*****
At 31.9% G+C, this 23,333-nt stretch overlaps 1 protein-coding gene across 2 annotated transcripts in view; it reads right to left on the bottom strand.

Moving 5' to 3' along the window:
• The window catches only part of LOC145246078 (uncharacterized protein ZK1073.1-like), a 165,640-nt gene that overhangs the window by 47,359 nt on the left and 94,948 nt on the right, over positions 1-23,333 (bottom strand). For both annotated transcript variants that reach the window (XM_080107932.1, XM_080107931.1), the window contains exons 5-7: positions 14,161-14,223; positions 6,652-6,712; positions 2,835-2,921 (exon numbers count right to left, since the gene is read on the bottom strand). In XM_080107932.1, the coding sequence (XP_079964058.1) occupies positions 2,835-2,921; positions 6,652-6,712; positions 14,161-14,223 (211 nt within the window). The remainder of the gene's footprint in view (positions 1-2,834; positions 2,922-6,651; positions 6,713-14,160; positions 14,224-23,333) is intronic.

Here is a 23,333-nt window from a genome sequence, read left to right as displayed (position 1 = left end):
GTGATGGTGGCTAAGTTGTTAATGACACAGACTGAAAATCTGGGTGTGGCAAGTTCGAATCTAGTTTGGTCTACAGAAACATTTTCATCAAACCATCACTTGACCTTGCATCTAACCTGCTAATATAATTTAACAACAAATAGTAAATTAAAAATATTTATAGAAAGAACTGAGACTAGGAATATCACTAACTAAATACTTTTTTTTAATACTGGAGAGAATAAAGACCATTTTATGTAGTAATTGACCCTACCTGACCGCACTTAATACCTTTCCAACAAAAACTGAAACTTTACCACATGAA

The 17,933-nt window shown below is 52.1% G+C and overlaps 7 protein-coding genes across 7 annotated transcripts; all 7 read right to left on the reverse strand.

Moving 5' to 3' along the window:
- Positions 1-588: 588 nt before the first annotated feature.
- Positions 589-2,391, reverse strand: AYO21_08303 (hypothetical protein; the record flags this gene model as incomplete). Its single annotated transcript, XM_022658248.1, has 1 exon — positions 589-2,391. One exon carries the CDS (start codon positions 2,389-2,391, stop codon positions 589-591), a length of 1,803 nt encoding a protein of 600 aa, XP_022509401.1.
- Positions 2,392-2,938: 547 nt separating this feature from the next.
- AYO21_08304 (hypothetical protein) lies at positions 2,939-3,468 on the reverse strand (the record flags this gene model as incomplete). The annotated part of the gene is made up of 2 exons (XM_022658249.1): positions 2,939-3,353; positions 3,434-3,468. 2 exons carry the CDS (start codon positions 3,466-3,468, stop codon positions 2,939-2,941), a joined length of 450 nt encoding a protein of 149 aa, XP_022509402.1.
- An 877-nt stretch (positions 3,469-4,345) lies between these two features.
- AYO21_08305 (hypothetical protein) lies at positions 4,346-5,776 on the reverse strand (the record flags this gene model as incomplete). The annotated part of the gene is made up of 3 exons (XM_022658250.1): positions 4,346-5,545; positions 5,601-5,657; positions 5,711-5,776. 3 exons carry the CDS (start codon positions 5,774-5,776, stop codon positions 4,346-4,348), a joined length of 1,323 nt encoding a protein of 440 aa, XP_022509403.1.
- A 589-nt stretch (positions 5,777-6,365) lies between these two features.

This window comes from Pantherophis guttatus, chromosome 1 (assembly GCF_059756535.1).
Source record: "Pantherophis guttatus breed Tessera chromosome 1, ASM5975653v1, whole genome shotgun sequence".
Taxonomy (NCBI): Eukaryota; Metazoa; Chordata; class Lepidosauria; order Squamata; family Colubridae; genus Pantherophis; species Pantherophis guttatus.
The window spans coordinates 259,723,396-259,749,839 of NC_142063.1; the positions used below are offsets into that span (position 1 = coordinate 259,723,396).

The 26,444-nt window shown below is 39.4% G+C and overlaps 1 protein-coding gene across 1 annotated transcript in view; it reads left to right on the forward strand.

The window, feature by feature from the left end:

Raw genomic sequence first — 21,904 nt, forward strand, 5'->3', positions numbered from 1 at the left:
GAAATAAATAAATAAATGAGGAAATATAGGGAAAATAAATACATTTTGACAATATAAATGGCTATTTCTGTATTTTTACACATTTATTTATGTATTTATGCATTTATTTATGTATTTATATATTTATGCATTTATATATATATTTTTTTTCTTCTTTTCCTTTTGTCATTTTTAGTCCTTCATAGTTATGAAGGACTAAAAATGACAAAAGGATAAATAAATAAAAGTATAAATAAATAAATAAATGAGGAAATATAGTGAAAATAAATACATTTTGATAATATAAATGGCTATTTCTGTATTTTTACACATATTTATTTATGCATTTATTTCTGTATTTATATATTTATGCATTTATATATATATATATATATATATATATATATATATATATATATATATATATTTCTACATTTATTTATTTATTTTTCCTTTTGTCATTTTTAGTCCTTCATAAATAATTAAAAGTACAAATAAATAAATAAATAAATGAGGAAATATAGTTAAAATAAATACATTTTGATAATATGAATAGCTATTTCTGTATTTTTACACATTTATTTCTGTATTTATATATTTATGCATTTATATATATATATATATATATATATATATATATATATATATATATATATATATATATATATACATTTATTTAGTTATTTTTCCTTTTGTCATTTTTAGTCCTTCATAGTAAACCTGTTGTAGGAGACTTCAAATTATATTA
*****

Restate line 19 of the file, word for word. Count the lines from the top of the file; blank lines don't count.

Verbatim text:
The 26,444-nt window shown below is 39.4% G+C and overlaps 1 protein-coding gene across 1 annotated transcript in view; it reads left to right on the forward strand.